Kate Winslet reveals her most awkward on-set moment

Sense and Sensibility and Sensitivity.
May 28, 2020 12:45 p.m. EST
June 2, 2020 12:00 a.m. EST
Kate Winslet is at the stage of pandemic lockdown where she’s ready to tell all when it comes to those awkward moments in a movie star’s career. Though “awkward” may be putting it mildly. With movie theatres across the country still closed in an effort to keep the coronavirus at bay, the TIFF Bell Lightbox, home of the Toronto International Film Festival, is bringing the movies to laptop screens with Stay At Home Cinema. The series connects movie stars with interviewers for virtual chats about everything from how they’re handling social distancing to what their next, post-COVID project will be. Last night, ahead of Crave’s screening of Sense and Sensibility, Winslet fired up her Zoom account to speak with Canadian radio host Eleanor Wachtel about the making of that film—the actor’s first Hollywood project.Winslet admitted how she had wriggled her way into the role of the middle Dashwood sister, Marianne (her co-star Emma Thompson both wrote the screenplay for the Jane Austen adaptation and played big sister Elinor Dashwood). Asked to read for the smaller role of Lucy Steele, Winslet showed up at her audition claiming that she’d been misinformed and so she was only prepared to try out for Marianne. The gamble ended up getting her the gig.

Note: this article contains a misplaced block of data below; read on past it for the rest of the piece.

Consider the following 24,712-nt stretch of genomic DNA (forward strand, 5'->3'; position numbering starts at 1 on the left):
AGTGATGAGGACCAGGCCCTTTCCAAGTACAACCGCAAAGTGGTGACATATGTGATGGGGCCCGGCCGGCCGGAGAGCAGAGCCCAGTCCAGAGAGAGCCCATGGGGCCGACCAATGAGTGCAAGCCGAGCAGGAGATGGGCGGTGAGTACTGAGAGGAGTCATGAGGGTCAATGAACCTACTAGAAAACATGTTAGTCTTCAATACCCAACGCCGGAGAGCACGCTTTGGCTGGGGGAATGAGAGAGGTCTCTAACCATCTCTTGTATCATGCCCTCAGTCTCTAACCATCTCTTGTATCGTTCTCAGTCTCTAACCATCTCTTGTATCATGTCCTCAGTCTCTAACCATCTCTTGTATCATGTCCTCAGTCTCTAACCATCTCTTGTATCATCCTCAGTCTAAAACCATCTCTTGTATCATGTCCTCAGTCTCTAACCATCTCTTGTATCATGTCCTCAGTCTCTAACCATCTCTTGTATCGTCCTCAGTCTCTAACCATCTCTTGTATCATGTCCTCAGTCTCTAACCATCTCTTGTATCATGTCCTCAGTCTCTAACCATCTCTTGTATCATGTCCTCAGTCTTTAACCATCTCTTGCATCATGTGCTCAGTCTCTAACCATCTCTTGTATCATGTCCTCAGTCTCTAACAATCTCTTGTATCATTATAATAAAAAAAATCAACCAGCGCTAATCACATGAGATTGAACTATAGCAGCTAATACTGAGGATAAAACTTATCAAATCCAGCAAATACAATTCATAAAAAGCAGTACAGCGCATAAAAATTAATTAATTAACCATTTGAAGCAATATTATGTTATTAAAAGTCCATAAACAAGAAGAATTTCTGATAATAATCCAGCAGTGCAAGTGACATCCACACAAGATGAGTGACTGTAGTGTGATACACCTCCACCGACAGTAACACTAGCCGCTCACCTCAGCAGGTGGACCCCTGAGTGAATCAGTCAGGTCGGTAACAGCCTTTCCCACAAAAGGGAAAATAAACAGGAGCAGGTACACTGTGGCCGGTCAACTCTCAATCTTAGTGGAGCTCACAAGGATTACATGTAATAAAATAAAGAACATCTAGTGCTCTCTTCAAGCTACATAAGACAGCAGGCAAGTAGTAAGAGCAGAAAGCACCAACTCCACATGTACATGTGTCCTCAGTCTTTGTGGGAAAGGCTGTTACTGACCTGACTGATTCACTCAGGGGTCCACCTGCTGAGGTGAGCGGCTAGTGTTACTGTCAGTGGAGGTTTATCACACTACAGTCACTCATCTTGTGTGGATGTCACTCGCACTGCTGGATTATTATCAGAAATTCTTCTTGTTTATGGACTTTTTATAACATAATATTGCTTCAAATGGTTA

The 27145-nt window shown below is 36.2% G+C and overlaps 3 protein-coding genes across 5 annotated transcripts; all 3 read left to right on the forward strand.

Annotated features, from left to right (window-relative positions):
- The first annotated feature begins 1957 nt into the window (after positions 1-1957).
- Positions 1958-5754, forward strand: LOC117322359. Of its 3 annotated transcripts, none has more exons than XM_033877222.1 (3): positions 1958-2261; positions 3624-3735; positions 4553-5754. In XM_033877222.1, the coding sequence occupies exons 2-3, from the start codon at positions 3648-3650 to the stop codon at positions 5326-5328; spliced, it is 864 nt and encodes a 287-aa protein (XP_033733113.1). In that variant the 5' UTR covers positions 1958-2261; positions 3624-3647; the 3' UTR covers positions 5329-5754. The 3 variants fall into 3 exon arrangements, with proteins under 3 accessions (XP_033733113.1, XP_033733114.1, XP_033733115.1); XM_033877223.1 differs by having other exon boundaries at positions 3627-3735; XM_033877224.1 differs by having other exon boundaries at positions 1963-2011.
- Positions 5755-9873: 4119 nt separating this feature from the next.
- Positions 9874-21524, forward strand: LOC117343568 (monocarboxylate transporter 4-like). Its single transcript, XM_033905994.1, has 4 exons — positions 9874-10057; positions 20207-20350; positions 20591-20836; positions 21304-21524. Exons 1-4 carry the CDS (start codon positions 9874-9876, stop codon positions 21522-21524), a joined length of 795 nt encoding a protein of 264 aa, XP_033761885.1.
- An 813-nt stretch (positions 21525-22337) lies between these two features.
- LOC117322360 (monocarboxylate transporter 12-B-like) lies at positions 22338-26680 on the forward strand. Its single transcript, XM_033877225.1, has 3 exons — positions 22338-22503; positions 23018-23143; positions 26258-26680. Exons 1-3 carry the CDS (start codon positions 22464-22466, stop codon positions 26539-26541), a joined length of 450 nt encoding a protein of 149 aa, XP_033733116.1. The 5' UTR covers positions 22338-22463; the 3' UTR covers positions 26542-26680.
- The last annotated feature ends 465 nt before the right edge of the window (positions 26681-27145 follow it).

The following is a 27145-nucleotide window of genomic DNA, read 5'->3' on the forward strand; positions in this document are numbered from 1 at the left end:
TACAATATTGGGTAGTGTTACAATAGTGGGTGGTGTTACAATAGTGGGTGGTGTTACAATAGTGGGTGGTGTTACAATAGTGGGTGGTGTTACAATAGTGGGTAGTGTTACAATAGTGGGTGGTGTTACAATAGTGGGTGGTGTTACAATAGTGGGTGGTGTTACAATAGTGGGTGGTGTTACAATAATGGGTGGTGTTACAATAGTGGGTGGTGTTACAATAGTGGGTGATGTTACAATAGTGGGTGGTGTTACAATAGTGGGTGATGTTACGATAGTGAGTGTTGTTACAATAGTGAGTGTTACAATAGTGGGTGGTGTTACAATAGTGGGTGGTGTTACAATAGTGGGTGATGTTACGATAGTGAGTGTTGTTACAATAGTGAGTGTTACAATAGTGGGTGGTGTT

But it wasn’t exactly a happy ending right away though. Winslet told Wachtel that she felt intimidated by the movie, which, in addition to Thompson, also starred Hugh Grant, Alan Rickman, and Hugh Laurie. Her first film, Heavenly Creatures, had gone on to huge success but had been a small, New Zealand-based production by comparison. It’s director, Peter Jackson, is a huge name now but like Winslet, he was basically unknown at the time.In an effort to boost her confidence, Winslet approached Sense and Sensibility director Ang Lee at the end of her first day of shooting to ask him how she’d done. Winslet was expecting a few words of encouragement. That was decidedly not the case."He put his hand on my shoulder and he went, 'Ah, you'll get better,'" Winslet said. "And I went back to the hotel I was staying at and I cried and I cried and I thought... 'This is acting now—people might say horrible things and you've just got to be tough and you've just got to deal with it and just get through it. I will get better. I will get better.'"[video_embed id='1926896']RELATED: Here's what you should be binge-watching while you're stuck at home [/video_embed]Kate explained she didn’t tell anyone it had happened for an entire month and when she finally gathered up the courage to share the story with Thompson, she was mortified on her behalf. As dramatically as only Emma Thompson can, the actress grasped her sides and shouted, "My insides are going to fall out! Why didn't you tell me?"As devastating as the criticism seems, Winslet says it was actually a great learning experience for her early in her career. It also seems that responses such as that one from Lee are par for the course on one of his films. Both Grant and Thompson have said that deadpan critiques are simply his style. Thompson recalled an incident when Lee would tell her “That was a bit boring” after a particular take. “He wasn’t being mean,” said Thompson, “he was just being honest.”The film went on to be nominated for six Oscars, winning one. So it looks as though honesty was indeed the best policy.[video_embed id='-1']BEFORE YOU GO: Kid basically falls asleep during snack time [/video_embed]

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